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US8465471B2 - Endoscopically-guided electro-cauterizing power-assisted fat aspiration system for aspirating visceral fat tissue within the abdomen of a patient - Google Patents

Endoscopically-guided electro-cauterizing power-assisted fat aspiration system for aspirating visceral fat tissue within the abdomen of a patient Download PDF

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US8465471B2
US8465471B2 US12850786 US85078610A US8465471B2 US 8465471 B2 US8465471 B2 US 8465471B2 US 12850786 US12850786 US 12850786 US 85078610 A US85078610 A US 85078610A US 8465471 B2 US8465471 B2 US 8465471B2
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fat
cannula
aspiration
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Robert L. Cucin
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ROCIN LABORATORIES Inc
Rocin Labs Inc
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    • AHUMAN NECESSITIES
    • A61MEDICAL OR VETERINARY SCIENCE; HYGIENE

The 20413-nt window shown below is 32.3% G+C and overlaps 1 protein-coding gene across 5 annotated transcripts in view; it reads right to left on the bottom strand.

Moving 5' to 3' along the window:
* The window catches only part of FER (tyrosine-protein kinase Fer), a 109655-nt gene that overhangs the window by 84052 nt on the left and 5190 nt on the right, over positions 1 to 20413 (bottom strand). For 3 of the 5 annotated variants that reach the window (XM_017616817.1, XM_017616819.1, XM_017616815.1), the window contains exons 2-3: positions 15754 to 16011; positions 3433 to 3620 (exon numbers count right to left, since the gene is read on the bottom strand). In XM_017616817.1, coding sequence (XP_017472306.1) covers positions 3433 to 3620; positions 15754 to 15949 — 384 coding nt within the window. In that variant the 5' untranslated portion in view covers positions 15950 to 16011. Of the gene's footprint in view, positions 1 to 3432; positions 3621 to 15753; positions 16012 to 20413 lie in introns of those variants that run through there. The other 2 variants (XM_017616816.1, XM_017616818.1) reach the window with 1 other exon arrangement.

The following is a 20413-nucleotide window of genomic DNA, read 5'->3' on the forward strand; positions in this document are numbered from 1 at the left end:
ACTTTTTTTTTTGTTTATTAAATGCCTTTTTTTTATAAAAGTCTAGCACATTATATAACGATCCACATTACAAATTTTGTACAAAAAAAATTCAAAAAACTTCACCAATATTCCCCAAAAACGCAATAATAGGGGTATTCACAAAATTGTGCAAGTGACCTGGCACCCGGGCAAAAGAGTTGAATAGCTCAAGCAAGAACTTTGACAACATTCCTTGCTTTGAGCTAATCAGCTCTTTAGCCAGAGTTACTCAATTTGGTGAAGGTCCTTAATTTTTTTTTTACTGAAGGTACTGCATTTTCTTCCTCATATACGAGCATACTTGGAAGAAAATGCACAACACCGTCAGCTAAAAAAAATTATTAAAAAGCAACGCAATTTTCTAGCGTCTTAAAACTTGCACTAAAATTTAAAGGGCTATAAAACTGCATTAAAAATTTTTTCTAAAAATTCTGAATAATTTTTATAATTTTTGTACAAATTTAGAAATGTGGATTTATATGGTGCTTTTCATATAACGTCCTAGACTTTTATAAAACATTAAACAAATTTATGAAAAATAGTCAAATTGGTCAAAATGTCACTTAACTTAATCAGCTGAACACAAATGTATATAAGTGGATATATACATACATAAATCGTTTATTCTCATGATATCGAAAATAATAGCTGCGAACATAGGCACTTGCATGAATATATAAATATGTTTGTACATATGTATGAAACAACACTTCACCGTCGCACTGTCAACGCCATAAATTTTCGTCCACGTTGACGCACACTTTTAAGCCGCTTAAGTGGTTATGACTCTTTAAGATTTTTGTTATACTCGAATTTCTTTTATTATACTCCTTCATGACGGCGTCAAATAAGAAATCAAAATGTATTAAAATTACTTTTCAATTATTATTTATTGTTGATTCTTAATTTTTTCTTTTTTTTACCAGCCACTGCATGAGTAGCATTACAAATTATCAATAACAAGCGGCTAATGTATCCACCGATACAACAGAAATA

• A61BDIAGNOSIS; SURGERY; IDENTIFICATION
    • A61B18/00Surgical instruments, devices or methods for transferring non-mechanical forms of energy to or from the body
    • A61B18/04Surgical instruments, devices or methods for transferring non-mechanical forms of energy to or from the body by heating
    • A61B18/12Surgical instruments, devices or methods for transferring non-mechanical forms of energy to or from the body by heating by passing a current through the tissue to be heated, e.g. high-frequency current
    • A61B18/14Probes or electrodes therefor
    • A61B18/1402Probes for open surgery
    • AHUMAN NECESSITIES
    • A61MEDICAL OR VETERINARY SCIENCE; HYGIENE
    • A61MDEVICES FOR INTRODUCING MEDIA INTO, OR ONTO, THE BODY; DEVICES FOR TRANSDUCING BODY MEDIA OR FOR TAKING MEDIA FROM THE BODY; DEVICES FOR PRODUCING OR ENDING SLEEP OR STUPOR
    • A61M1/00Suction or pumping devices for medical purposes; Devices for carrying-off, for treatment of, or for carrying-over, body-liquids; Drainage systems
    • A61M1/0058Suction-irrigation systems
    • AHUMAN NECESSITIES
    • A61MEDICAL OR VETERINARY SCIENCE; HYGIENE
    • A61BDIAGNOSIS; SURGERY; IDENTIFICATION
    • A61B18/00Surgical instruments, devices or methods for transferring non-mechanical forms of energy to or from the body
    • A61B18/04Surgical instruments, devices or methods for transferring non-mechanical forms of energy to or from the body by heating
    • A61B18/12Surgical instruments, devices or methods for transferring non-mechanical forms of energy to or from the body by heating by passing a current through the tissue to be heated, e.g. high-frequency current
    • A61B18/14Probes or electrodes therefor
    • A61B18/1477Needle-like probes